Law360 (April 19, 2021, 4:41 PM EDT) -- A Boston federal judge on Monday laid out plans for the district's first high-profile criminal jury trial since the start of the COVID-19 pandemic, walking attorneys through an exhaustive set of safety measures including witness stands encased in plexiglass and disposable microphone covers.
Former Mayor Jasiel Correia of Fall River, Massachusetts, pictured in 2019, is facing bribery, fraud and tax charges in a trial set to begin Tuesday, in the first high-profile criminal jury trial in the district since the pandemic began. (AP Photo/Philip Marcelo, File)
U.S. District Judge Douglas P. Woodlock held a two-part pretrial conference Monday morning, half of it in the second-floor jury assembly room and the other half in his third-floor courtroom.
"This is a work in progress," Judge Woodlock said. "We are going to do the very best we can to provide an orderly, fair but overall safe way of proceeding in this case."
Among the precautions will be a courtroom census to closely monitor who will be in the room more than briefly during the three-week trial. Under the guidelines set out by the court, only 26 people will be allowed in the room, or one person for every 100 square feet.
Judge Woodlock spent part of the morning taking a count of people essential to run the trial. Accounting for 22 of the 26 will be himself, his deputy, the court reporter, at least 14 jurors, three government attorneys, one defense attorney and Correia.
Correia asked that his fiancee and parents be allowed in the courtroom, but Judge Woodlock said one of the parents may be a witness in the case and may therefore be sequestered with the other witnesses. The final two spots would be taken by whichever witness is on the stand and a pool reporter from the media. The judge, however, stressed that any plans are subject to change.
The layout of the courtroom has also been adapted. The bench and witness stand are encased in plexiglass. When witnesses take the stand, they will bring with them a small microphone cover, as they will be the only ones not wearing masks. Their last job after testifying will be to take the mic cover with them and wipe down the area.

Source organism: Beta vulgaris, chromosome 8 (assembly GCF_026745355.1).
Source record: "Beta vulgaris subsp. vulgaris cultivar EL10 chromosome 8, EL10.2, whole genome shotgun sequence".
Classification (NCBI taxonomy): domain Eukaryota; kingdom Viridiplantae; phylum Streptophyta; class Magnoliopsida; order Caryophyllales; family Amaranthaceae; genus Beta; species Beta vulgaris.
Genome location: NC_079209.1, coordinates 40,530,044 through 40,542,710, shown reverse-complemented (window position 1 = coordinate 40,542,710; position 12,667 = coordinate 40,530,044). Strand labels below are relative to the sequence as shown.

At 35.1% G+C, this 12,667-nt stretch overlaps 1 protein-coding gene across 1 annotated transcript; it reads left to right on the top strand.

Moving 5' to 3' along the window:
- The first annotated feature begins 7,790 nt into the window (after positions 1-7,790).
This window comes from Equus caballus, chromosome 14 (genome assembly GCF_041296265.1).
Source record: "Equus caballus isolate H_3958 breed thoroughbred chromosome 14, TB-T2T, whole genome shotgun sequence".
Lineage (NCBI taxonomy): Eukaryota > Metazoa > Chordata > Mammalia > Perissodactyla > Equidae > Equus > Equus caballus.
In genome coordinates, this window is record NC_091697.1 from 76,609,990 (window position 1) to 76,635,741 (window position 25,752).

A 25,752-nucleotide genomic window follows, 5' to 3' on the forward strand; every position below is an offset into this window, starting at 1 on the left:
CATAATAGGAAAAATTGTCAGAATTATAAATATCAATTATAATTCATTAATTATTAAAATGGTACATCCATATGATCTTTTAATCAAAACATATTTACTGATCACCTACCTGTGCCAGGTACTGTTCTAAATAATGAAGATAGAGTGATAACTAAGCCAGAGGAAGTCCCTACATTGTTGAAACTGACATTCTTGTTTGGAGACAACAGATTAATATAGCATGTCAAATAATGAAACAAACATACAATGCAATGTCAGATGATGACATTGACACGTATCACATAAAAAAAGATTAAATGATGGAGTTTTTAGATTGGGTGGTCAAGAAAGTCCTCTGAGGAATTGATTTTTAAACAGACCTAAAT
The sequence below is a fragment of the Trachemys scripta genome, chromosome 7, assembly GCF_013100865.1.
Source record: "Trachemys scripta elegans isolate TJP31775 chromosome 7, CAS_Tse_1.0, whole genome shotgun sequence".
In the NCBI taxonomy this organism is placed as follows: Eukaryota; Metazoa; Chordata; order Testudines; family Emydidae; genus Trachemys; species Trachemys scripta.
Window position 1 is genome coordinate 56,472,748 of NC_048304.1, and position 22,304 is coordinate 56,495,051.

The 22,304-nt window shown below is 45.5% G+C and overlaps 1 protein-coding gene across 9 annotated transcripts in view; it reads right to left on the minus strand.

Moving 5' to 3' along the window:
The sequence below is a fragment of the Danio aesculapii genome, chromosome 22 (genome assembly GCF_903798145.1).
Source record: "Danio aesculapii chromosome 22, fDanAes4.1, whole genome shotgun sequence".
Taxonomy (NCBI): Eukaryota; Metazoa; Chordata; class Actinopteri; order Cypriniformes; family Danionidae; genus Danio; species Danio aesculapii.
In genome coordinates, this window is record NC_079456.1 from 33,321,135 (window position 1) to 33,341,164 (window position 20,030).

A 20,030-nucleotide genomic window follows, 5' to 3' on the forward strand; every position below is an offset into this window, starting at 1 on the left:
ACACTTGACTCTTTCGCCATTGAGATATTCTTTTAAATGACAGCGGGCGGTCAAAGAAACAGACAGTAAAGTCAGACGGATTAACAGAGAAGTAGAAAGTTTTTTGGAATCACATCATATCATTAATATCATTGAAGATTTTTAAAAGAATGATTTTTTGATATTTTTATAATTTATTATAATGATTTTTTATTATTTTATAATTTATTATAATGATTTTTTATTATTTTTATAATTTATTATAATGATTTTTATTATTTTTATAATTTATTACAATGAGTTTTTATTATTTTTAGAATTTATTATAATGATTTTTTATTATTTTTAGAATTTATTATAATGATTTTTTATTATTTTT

On Monday, a pink tube of Lysol wipes and a bottle of hand sanitizer sat next to the empty chair.
Judge Woodlock did not address the courtroom ventilation systems or air filtration, which deal with airborne virus transmission.
The jury boxes in Boston's Moakley federal courthouse can usually hold 18 people comfortably. With social distancing measures in place, that number drops to five, Judge Woodlock said. The other jurors will be seated in chairs in front of the counsel tables, facing the witness stand.
During opening and closing statements, the jurors will swivel around to face the attorneys, who will do all questioning and give all arguments from their tables. Sidebars are strongly discouraged, Judge Woodlock said, but whisper technology is available if they are needed.
Jury Administrator Jim McAlear told the attorneys that 30 jurors will be brought in Tuesday morning and will be filing out a health questionnaire in addition to answering the usual questions related to the case itself. Four days have been set aside for empanelment.
More than 2 million Massachusetts residents have been fully vaccinated against COVID-19, and everyone ages 16 and up is eligible to receive a dose as of Monday. Judge Woodlock said that while jurors will be asked questions about their health, they will not be asked about their vaccination status.
The judge said that one of his primary duties in overseeing the proceeding is avoiding a mistrial.
"Avoiding a mistrial means we keep the jury safe and intact," he said. "That means maintaining social distancing."
Prosecutors claim Correia shook down marijuana vendors for hundreds of thousands of dollars in exchange for official city letters backing their dispensary plans.
His former chief of staff and three other associates who allegedly took money from pot vendors on the former mayor's behalf have pled guilty.
Prosecutors added those allegations to the fraud and tax charges alleging Correia duped investors in his marketing app out of more than $231,000 by using their cash for expensive travel and to buy a Mercedes and luxury clothing. He has denied the charges and vowed that he will prove his innocence at trial.
The government is represented by Zachary R. Hafer, Carol E. Head, and David G. Tobin of the U.S. Attorney's Office for the District of Massachusetts.
Correia is represented by Kevin J. Reddington of the Law Offices of Kevin J. Reddington.
The case is U.S. v. Correia, case number 1:18-cr-10364, in the U.S. District Court for the District of Massachusetts.
--Additional reporting by Brian Dowling. Editing by Brian Baresch.
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